Human rights are the basic freedoms and protections that belong to every single one of us
All human beings are born with equal and inalienable rights and fundamental freedoms.
They are based on principles of dignity, equality and mutual respect – regardless of your nationality, your religion or your beliefs.
Your rights are about being treated fairly and treating others fairly, and having the ability to make choices about your own life. These basic human rights are:
- Universal They belong to all of us – everybody in the world
- Inalienable They cannot be taken away from us
- Indivisible and interdependent Governments should not be able to pick and choose which are respected
“All human beings are born free and equal in dignity and rights. They are endowed with reason and conscience and should act towards one another in a spirit of brotherhood”Universal Declaration of Human Rights Article 1
View the full list of your Human Rights.
What is the Universal Declaration of Human Rights (UDHR)?
In 1948, following the traumatic events of World War II, representatives from the 50 member states of the United Nations banded together to create a list of the rights everyone around the world should enjoy.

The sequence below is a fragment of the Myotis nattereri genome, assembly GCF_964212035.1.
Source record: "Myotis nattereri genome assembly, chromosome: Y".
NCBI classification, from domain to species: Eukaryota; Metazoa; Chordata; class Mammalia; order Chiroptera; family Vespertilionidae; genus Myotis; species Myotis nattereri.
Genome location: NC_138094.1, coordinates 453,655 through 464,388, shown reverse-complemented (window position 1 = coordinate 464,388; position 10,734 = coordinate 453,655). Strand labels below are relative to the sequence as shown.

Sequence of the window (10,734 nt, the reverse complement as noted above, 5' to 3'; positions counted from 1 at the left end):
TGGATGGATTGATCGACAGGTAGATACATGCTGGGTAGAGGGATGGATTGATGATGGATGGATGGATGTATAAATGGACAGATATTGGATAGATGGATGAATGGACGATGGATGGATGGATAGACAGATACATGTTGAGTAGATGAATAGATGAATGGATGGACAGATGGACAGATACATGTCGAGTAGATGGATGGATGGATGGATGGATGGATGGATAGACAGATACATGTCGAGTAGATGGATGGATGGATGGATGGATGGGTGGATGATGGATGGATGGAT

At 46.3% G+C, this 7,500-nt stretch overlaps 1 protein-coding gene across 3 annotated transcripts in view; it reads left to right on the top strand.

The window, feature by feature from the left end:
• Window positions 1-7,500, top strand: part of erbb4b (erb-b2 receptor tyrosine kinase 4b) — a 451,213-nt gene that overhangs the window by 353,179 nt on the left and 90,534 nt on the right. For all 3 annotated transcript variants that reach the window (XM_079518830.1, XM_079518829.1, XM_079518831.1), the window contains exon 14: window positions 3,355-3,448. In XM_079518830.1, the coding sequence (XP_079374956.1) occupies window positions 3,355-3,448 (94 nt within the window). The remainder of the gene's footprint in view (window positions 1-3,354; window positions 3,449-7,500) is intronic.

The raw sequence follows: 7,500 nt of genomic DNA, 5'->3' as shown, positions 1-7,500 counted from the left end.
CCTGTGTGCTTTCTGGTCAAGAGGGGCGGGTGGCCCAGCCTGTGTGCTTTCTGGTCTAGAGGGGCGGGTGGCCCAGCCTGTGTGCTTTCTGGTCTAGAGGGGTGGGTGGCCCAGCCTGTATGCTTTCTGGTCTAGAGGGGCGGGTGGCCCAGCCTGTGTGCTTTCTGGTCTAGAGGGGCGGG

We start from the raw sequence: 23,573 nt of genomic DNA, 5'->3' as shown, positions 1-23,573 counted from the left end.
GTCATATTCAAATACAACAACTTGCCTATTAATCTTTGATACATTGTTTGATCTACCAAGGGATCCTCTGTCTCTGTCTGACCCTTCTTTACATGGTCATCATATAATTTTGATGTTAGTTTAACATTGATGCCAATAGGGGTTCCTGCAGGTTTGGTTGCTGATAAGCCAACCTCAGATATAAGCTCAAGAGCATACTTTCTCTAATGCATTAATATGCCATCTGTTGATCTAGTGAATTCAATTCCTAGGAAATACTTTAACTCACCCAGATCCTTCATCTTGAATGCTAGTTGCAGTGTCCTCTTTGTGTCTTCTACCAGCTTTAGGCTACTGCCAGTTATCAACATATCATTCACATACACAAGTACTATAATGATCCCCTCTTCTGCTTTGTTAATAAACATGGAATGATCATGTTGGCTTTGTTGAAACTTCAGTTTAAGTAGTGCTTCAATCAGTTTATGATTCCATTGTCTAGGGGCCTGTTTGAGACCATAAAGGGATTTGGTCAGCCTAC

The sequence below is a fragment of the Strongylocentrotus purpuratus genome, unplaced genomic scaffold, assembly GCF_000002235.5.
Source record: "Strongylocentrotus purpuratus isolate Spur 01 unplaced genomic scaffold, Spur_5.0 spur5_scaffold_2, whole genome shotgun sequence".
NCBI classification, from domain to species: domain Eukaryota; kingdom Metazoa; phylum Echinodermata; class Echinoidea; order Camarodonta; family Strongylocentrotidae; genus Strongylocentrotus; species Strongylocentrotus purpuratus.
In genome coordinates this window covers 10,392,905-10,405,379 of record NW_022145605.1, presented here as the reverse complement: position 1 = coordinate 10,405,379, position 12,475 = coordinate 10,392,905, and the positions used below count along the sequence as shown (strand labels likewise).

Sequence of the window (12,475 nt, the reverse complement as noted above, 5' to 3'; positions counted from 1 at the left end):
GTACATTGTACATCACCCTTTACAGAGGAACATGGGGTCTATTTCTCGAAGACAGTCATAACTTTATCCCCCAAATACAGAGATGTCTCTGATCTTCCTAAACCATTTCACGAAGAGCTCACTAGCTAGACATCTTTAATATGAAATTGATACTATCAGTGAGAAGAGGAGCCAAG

Under the guidance of Eleanor Roosevelt, then-first lady of the United States and a politician, diplomat and activist in her own right, the Universal Declaration of Human Rights (UDHR) was born.
Article 1 states: “All human beings are born free and equal in dignity and rights. They are endowed with reason and conscience and should act towards one another in a spirit of brotherhood.”
There are 30 actions in the Declaration of Human Rights – 30 rights of everyone on this planet. The remaining articles include the right to asylum, the right to freedom from torture, the right to free speech and the right to education.
“Everyone has the right to seek and to enjoy in other countries asylum from persecution”Universal Declaration of Human Rights Article 14
Take action for human rights
Human rights are being violated all the time and right now thousands of people are being denied a fair trial, tortured and imprisoned because of what they think or believe. The UDHR is the bedrock of our campaigning for these people – allowing us to hold authorities to account when rights are abused.
Taking action on behalf of someone whose human rights are being abused can have a direct and positive impact on their case.Your support really helps change lives.
In 2015, student leader Phyoe Phyoe Aung was jailed for helping organise protests against the government in Myanmar. She was charged with a range of offences, including inciting the public to commit offences against the State and faced up to nine years’ imprisonment. Almost 400,000 Amnesty supporters called for her release. Phyoe Phyoe Aung walked free in April 2016.